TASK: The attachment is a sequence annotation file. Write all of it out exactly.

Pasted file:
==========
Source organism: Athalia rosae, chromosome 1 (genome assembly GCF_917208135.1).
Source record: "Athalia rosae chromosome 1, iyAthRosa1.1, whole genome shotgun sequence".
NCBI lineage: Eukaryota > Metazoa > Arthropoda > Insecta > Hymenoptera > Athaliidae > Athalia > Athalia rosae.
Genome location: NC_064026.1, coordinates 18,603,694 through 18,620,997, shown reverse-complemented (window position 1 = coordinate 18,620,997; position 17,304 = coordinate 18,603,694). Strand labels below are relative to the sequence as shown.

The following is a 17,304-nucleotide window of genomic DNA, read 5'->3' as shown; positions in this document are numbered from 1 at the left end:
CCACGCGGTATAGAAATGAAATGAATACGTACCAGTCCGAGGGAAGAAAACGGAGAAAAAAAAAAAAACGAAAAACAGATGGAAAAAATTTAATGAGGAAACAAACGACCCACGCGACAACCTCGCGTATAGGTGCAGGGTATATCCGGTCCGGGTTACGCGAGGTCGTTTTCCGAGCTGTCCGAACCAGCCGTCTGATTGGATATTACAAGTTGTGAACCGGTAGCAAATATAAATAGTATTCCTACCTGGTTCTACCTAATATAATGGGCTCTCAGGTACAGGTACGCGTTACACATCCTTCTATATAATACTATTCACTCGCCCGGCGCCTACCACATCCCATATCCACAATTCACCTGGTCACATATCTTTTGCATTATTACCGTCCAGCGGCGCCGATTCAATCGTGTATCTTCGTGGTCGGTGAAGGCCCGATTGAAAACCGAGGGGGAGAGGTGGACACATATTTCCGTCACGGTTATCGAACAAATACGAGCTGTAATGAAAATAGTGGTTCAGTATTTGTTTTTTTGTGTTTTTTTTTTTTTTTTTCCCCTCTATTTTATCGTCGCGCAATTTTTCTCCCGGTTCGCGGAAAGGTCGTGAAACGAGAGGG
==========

Source organism: Athalia rosae, chromosome 1 (genome assembly GCF_917208135.1).
Source record: "Athalia rosae chromosome 1, iyAthRosa1.1, whole genome shotgun sequence".
NCBI lineage: Eukaryota > Metazoa > Arthropoda > Insecta > Hymenoptera > Athaliidae > Athalia > Athalia rosae.
Genome location: NC_064026.1, coordinates 18,603,694 through 18,620,997, shown reverse-complemented (window position 1 = coordinate 18,620,997; position 17,304 = coordinate 18,603,694). Strand labels below are relative to the sequence as shown.

The following is a 17,304-nucleotide window of genomic DNA, read 5'->3' as shown; positions in this document are numbered from 1 at the left end:
CCACGCGGTATAGAAATGAAATGAATACGTACCAGTCCGAGGGAAGAAAACGGAGAAAAAAAAAAAAACGAAAAACAGATGGAAAAAATTTAATGAGGAAACAAACGACCCACGCGACAACCTCGCGTATAGGTGCAGGGTATATCCGGTCCGGGTTACGCGAGGTCGTTTTCCGAGCTGTCCGAACCAGCCGTCTGATTGGATATTACAAGTTGTGAACCGGTAGCAAATATAAATAGTATTCCTACCTGGTTCTACCTAATATAATGGGCTCTCAGGTACAGGTACGCGTTACACATCCTTCTATATAATACTATTCACTCGCCCGGCGCCTACCACATCCCATATCCACAATTCACCTGGTCACATATCTTTTGCATTATTACCGTCCAGCGGCGCCGATTCAATCGTGTATCTTCGTGGTCGGTGAAGGCCCGATTGAAAACCGAGGGGGAGAGGTGGACACATATTTCCGTCACGGTTATCGAACAAATACGAGCTGTAATGAAAATAGTGGTTCAGTATTTGTTTTTTTGTGTTTTTTTTTTTTTTTTTCCCCTCTATTTTATCGTCGCGCAATTTTTCTCCCGGTTCGCGGAAAGGTCGTGAAACGAGAGGG